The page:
Rwanda: Current Issues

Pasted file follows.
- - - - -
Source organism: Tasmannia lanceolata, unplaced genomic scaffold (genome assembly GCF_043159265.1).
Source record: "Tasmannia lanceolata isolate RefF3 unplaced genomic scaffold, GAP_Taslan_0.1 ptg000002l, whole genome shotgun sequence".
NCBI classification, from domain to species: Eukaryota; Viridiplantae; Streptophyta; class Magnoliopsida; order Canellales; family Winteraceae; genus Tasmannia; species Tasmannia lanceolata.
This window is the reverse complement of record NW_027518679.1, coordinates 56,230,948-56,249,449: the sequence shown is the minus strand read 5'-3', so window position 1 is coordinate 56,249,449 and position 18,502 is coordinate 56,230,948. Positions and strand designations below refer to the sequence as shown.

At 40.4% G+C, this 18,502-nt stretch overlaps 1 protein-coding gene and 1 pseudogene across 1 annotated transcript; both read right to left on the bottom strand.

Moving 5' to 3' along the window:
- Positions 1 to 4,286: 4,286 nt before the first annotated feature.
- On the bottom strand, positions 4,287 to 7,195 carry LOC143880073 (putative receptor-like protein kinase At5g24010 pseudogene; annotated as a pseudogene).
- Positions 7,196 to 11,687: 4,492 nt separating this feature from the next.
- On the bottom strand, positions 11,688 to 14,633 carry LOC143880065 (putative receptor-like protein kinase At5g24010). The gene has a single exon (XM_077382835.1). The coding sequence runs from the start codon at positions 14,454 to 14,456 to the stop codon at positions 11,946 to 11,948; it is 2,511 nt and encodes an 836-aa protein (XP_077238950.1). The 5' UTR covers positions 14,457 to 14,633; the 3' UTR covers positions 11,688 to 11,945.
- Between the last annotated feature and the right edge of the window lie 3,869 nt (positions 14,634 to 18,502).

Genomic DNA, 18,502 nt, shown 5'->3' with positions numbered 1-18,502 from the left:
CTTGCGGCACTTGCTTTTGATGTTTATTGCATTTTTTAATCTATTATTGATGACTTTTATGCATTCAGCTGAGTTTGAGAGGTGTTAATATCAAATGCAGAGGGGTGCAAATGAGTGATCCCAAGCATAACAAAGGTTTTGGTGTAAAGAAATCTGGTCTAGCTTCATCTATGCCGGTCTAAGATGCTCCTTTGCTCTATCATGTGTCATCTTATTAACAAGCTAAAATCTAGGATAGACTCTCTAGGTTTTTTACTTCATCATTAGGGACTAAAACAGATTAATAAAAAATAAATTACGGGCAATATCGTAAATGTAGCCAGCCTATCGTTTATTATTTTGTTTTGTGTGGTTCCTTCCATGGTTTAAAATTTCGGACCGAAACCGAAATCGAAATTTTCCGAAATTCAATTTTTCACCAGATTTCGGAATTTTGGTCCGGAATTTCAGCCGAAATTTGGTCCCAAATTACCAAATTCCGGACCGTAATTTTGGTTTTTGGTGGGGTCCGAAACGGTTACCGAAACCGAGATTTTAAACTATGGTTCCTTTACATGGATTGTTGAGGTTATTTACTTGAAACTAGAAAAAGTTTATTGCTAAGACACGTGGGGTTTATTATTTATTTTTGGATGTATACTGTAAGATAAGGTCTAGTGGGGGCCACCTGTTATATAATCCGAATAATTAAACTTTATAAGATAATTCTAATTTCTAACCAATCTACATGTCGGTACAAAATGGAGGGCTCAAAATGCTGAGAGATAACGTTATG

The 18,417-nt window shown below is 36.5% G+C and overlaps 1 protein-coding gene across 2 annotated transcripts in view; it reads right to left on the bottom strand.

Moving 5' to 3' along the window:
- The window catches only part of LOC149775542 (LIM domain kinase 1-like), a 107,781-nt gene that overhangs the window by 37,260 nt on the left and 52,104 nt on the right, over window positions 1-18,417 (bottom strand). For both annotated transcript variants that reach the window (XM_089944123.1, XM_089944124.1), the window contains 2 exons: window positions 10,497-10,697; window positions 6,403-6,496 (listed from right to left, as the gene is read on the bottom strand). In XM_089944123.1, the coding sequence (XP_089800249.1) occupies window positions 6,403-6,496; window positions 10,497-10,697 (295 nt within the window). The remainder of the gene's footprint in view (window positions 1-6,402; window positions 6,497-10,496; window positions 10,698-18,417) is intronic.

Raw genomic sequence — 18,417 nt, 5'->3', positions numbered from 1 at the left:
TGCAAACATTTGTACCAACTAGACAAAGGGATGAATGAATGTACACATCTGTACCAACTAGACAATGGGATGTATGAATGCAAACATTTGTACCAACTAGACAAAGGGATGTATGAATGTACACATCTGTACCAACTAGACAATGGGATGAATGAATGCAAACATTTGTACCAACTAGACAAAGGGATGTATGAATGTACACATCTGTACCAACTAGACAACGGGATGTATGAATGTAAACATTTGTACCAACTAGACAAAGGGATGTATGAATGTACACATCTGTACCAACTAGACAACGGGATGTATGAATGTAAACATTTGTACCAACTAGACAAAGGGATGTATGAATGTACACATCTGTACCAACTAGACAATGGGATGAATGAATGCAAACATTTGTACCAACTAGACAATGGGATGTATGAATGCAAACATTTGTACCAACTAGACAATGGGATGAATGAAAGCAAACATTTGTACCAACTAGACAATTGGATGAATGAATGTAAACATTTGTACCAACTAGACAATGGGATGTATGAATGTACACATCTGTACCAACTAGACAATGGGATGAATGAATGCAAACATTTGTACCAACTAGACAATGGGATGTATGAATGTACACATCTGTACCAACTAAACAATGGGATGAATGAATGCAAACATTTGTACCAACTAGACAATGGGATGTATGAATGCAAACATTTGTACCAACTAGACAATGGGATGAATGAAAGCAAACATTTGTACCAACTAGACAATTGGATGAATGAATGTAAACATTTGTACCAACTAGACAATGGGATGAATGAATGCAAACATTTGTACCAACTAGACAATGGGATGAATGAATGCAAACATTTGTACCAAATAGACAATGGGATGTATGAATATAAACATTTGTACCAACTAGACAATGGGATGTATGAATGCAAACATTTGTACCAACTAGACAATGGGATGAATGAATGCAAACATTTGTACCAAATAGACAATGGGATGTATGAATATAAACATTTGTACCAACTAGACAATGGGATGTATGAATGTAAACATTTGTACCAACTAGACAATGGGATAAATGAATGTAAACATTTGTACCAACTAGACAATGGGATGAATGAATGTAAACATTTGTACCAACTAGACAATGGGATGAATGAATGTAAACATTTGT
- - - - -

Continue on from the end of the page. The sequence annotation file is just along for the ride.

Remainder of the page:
May 11, 2015 Rwanda: Current Issues Overview Figure 1. Rwanda Key Facts Under the leadership of President Paul Kagame, Rwanda has become known for its rapid development and security gains since the devastating 1994 genocide, in which an estimated 800,000 people were killed. The minority ethnic Tutsi community was targeted in the genocide, along with politically moderate members of the Hutu majority, in a state-backed extermination campaign. The Tutsi-led Rwandan Patriotic Front (RPF) took power in 1994 and ended the genocide. RPF efforts to improve health systems, the economy, and gender equality have received substantial support from foreign donors, including the United States. Development indicators have improved markedly in the past two decades, but poverty remains widespread. While praising Rwanda’s progress, U.S. officials have also criticized its domestic constraints on political and civil freedoms and the government’s recent history of backing rebel groups in the Democratic Republic of Congo (DRC). By investing in its people, Rwanda is building a strong foundation for peace and prosperity in the years to come. Secretary of State John Kerry, July 2, 2014. President Kagame has been in office since 2000, and previously served as Vice President and Defense Minister in post-genocide transitional regimes. He last won reelection with 93% of votes in 2010. The election was peaceful and well organized, but observers—including Obama Administration officials—expressed concerns about media restrictions, the expulsion of an international human rights researcher prior to the vote, and prohibitions on opposition party participation. Analysts debate whether Kagame may seek to remain in office past 2017, when his current term ends and he faces constitutional term limits. Politics and Security The RPF dominates state institutions, and Kagame appears to face no serious internal challenger. Independent opposition parties, media outlets, and civil society groups are few in number and reportedly operate with difficulty. Public criticism of the RPF’s overarching policies or legitimacy is not tolerated; nor is public discussion of ethnic identity. Critics assert that the government has used laws criminalizing “genocide ideology” and “divisionism,” along with national security provisions, to suppress dissent, to justify prosecutions of journalists and opposition figures, and to limit the ability of human rights groups to report on the country. Rwandan officials reject allegations of abusing human rights, while often arguing that some restrictions are needed to prevent the return of ethnic violence and asserting that the country is gradually liberalizing. The State Department’s most recent human rights report states that one of Rwanda’s “most important human rights problems” is “the government’s targeting of political opponents and human rights advocates for harassment, arrest, and abuse.” Some observers question whether constraints on freedom of expression and political activity may threaten stability by depriving opponents of peaceful avenues for activism. Some RPF defectors and other regime opponents have attempted to organize outside the country. Human rights organizations accuse the government of targeting exiled dissidents for assassination, which the government denies. In early 2014, a top RPF defector—a former head of external intelligence who had become active in a diaspora opposition movement known as the Rwanda National Congress (RNC)—was murdered in South Africa. President Kagame said in a press interview that “Rwanda did not kill this person... but I add that, I actually wish Rwanda did it.” He also reportedly stated in public remarks that “whoever betrays the country will pay the price.” Another leading RNC figure, former army chief of staff General Kayumba Nyamwasa, was the victim of an armed attack in 2010 while living in South Africa. In 2014, a South African court convicted two Rwandans and two Tanzanians in the attack, and the judge stated that he believed the incident was politically motivated. Rwanda’s military is considered to be among the most effective in Africa. Rwandan peacekeepers have participated in multiple U.N. and African-led peacekeeping operations, and are generally reported to be disciplined and committed. In 2015, however, news reports implicated Rwandan soldiers serving in Mali in the shooting of protesters during a violent anti-U.N. demonstration. Rwanda reportedly withdrew the units involved. | 7-5700 Rwanda: Current Issues Rwanda asserts that it faces a national security threat from the Democratic Forces for the Liberation of Rwanda (FDLR), a DRC-based militia founded by Hutu extremists involved in the Rwandan genocide. The FDLR and its leaders are under United Nations (U.N.) and U.S. sanctions. The FDLR is also nominally the target of DRC military operations, and the U.N. peacekeeping operation in DRC is authorized to disarm it. However, previous military operations have failed to defeat the group. In 2014, Human Rights Watch reported that Rwanda had held some alleged FDLR collaborators in unacknowledged detention centers prior to charging them in court. Role in Democratic Republic of Congo Rwanda has security, political, and economic interests in its larger and chronically unstable neighbor. It has deployed its military into DRC on several occasions since the 1990s, and has reportedly backed several armed rebellions there. At times, Rwandan and DRC troops have also cooperated in operations to counter militia groups in DRC. While denying specific allegations of backing DRC rebel groups, Rwandan officials often voice potential justifications for such actions. They contend that DRC security forces have failed to rein in groups, such as the FDLR, that threaten Rwanda—and have at times collaborated with them. Officials also sometimes point to discrimination and violence targeting ethnic communities of Rwandan origin in DRC, implying that they may require protection. Some analysts contend that economic incentives are another factor in Rwanda’s involvement in DRC, and that powerful Rwandans have profited from resource smuggling there. U.S. officials publicly criticized Rwanda in 2012 and 2013 for providing support to a DRC-based armed group known as the M23. Rwandan officials denied the allegations, and instead blamed instability on DRC’s institutional dysfunctions and a lack of political will to confront security challenges. In late 2013, the DRC military, backed by U.N. peacekeeping troops, defeated the M23. Earlier that year, Rwanda signed onto a U.N.-backed regional peace “framework accord” that prohibited neighboring states from involvement in conflicts in DRC. Widespread insecurity persists in eastern DRC, but there have been fewer reports of direct Rwandan involvement. The Economy Donor aid, political stability, and pro-investor policies have contributed to economic growth averaging nearly 8% per year over the past decade. Key foreign exchange earners include a small but growing mining sector, tourism, and exports of coffee and tea. Still, about 90% of Rwandans remain engaged in agriculture, many for subsistence, and about 45% reportedly live below the poverty line. Rwanda has the highest population density in continental Africa, which threatens the sustainability of subsistence farming. The government is undertaking ambitious efforts to transform the economy into one that is services-oriented, to lower birth rates, and to develop domestic sources of energy, with the goal of making Rwanda a middle-income country by 2020. Regional economic integration backed by the East African Community (EAC) could boost foreign investment and trade, but political differences among EAC members have hindered progress. Donor aid is substantial, and Rwanda qualified for international debt relief in 2005. However, in 2012, some donors reduced or redirected funding due to Rwanda’s role in the M23 crisis. In response, Rwanda sought new domestic and private-sector sources of finance, creating a national “solidarity” fund, which solicits donations, and issuing international bonds. U.S. Policy and Aid The United States and Rwanda have cultivated close ties since the late 1990s, although in recent years the Obama Administration and some Members of Congress have expressed concerns about Rwanda’s domestic and regional policies. As noted above, the Administration openly criticized Rwanda’s role in the M23 insurgency in DRC. Congress has also enacted restrictions on certain types of U.S. military aid to Rwanda through foreign aid appropriations measures since FY2010. Previously, U.S. officials had largely avoided public censure of Rwanda. U.S. bilateral aid to Rwanda grew significantly from $39 million appropriated in FY2003 to $188 million in FY2014. In part, this rise reflected overall trends in U.S. aid to Africa, which increased substantially during the same period, particularly for health programs. It also reflected a widely-held view that Rwanda is a leader in achieving donor-assisted development outcomes. U.S. aid to Rwanda is largely focused on health, food security, and other socioeconomic goals, along with support for Rwanda’s participation in international peacekeeping operations. The Administration requested $171 million in bilateral aid for Rwanda in FY2015, a slight decrease compared to FY2014, of which 72% would be for health assistance. The Administration has requested $161 million for FY2016. U.S. support for Rwandan peacekeepers is provided separately from these bilateral aid allocations, and includes training, equipment, and other assistance. In 2012 and 2013, legislation enacted by Congress resulted in restrictions on some types of U.S. military aid for Rwanda. The FY2012 Consolidated Appropriations Act (P.L. 112-74) prohibited Foreign Military Financing (FMF) if Rwanda was found to be providing support to DRC-based armed groups. The Administration also applied a security assistance prohibition contained in the Child Soldiers Prevention Act (P.L. 110-457, as amended) in connection with Rwanda’s support for the M23, which reportedly used child soldiers. Both provisions exempted most aid related to peacekeeping support. The Administration lifted both restrictions in 2014, citing the end of the M23 rebellion. The FY2015 Consolidated and Further Appropriations Act (P.L. 113-235) prohibits FMF for Rwanda, except for certain purposes (including peacekeeping), unless the Secretary of State certifies that Rwanda is “implementing a policy to cease political, military and/or financial support” for armed groups in DRC. Alexis Arieff,, 7-2459 IF10179 | 7-5700